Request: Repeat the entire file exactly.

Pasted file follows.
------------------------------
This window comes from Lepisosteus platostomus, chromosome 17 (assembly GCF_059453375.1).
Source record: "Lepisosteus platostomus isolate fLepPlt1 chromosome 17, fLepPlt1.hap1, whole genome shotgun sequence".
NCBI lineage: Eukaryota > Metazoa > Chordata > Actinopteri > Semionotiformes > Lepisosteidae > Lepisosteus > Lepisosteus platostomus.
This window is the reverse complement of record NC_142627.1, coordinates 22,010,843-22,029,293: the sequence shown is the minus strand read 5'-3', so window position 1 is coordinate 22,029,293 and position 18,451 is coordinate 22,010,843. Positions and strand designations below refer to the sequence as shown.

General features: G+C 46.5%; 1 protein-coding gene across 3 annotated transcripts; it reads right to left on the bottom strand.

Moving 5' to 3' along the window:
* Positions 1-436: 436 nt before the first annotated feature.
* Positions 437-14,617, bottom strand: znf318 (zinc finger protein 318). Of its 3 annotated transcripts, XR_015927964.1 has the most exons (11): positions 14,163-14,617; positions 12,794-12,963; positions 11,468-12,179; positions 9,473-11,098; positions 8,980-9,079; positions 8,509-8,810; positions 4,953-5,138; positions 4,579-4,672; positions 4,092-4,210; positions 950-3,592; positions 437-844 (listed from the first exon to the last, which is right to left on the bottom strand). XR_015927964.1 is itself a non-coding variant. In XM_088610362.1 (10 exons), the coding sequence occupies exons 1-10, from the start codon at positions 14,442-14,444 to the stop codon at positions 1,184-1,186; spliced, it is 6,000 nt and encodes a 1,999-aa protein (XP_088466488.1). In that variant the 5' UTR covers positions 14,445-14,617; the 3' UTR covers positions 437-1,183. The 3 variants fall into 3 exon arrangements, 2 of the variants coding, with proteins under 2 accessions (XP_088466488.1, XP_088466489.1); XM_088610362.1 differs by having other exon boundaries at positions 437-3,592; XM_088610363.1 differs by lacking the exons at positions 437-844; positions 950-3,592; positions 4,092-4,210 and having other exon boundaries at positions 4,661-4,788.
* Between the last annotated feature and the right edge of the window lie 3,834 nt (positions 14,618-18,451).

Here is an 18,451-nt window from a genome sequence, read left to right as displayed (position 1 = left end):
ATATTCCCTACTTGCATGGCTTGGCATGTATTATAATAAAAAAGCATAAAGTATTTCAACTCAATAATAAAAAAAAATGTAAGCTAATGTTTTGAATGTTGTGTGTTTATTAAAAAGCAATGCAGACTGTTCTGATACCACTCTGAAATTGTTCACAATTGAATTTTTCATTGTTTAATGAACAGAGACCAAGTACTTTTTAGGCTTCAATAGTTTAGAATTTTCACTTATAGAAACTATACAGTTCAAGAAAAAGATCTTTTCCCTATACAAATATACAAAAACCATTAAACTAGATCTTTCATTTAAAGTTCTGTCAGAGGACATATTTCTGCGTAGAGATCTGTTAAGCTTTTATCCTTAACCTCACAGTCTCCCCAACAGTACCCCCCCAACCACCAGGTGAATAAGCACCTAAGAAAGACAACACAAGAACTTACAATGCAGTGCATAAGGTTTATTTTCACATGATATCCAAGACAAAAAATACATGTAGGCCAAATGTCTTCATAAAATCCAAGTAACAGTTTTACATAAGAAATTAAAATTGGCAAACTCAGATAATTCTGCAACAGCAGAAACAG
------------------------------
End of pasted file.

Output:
This window comes from Lepisosteus platostomus, chromosome 17 (assembly GCF_059453375.1).
Source record: "Lepisosteus platostomus isolate fLepPlt1 chromosome 17, fLepPlt1.hap1, whole genome shotgun sequence".
NCBI lineage: Eukaryota > Metazoa > Chordata > Actinopteri > Semionotiformes > Lepisosteidae > Lepisosteus > Lepisosteus platostomus.
This window is the reverse complement of record NC_142627.1, coordinates 22,010,843-22,029,293: the sequence shown is the minus strand read 5'-3', so window position 1 is coordinate 22,029,293 and position 18,451 is coordinate 22,010,843. Positions and strand designations below refer to the sequence as shown.

General features: G+C 46.5%; 1 protein-coding gene across 3 annotated transcripts; it reads right to left on the bottom strand.

Moving 5' to 3' along the window:
* Positions 1-436: 436 nt before the first annotated feature.
* Positions 437-14,617, bottom strand: znf318 (zinc finger protein 318). Of its 3 annotated transcripts, XR_015927964.1 has the most exons (11): positions 14,163-14,617; positions 12,794-12,963; positions 11,468-12,179; positions 9,473-11,098; positions 8,980-9,079; positions 8,509-8,810; positions 4,953-5,138; positions 4,579-4,672; positions 4,092-4,210; positions 950-3,592; positions 437-844 (listed from the first exon to the last, which is right to left on the bottom strand). XR_015927964.1 is itself a non-coding variant. In XM_088610362.1 (10 exons), the coding sequence occupies exons 1-10, from the start codon at positions 14,442-14,444 to the stop codon at positions 1,184-1,186; spliced, it is 6,000 nt and encodes a 1,999-aa protein (XP_088466488.1). In that variant the 5' UTR covers positions 14,445-14,617; the 3' UTR covers positions 437-1,183. The 3 variants fall into 3 exon arrangements, 2 of the variants coding, with proteins under 2 accessions (XP_088466488.1, XP_088466489.1); XM_088610362.1 differs by having other exon boundaries at positions 437-3,592; XM_088610363.1 differs by lacking the exons at positions 437-844; positions 950-3,592; positions 4,092-4,210 and having other exon boundaries at positions 4,661-4,788.
* Between the last annotated feature and the right edge of the window lie 3,834 nt (positions 14,618-18,451).

Here is an 18,451-nt window from a genome sequence, read left to right as displayed (position 1 = left end):
ATATTCCCTACTTGCATGGCTTGGCATGTATTATAATAAAAAAGCATAAAGTATTTCAACTCAATAATAAAAAAAAATGTAAGCTAATGTTTTGAATGTTGTGTGTTTATTAAAAAGCAATGCAGACTGTTCTGATACCACTCTGAAATTGTTCACAATTGAATTTTTCATTGTTTAATGAACAGAGACCAAGTACTTTTTAGGCTTCAATAGTTTAGAATTTTCACTTATAGAAACTATACAGTTCAAGAAAAAGATCTTTTCCCTATACAAATATACAAAAACCATTAAACTAGATCTTTCATTTAAAGTTCTGTCAGAGGACATATTTCTGCGTAGAGATCTGTTAAGCTTTTATCCTTAACCTCACAGTCTCCCCAACAGTACCCCCCCAACCACCAGGTGAATAAGCACCTAAGAAAGACAACACAAGAACTTACAATGCAGTGCATAAGGTTTATTTTCACATGATATCCAAGACAAAAAATACATGTAGGCCAAATGTCTTCATAAAATCCAAGTAACAGTTTTACATAAGAAATTAAAATTGGCAAACTCAGATAATTCTGCAACAGCAGAAACAG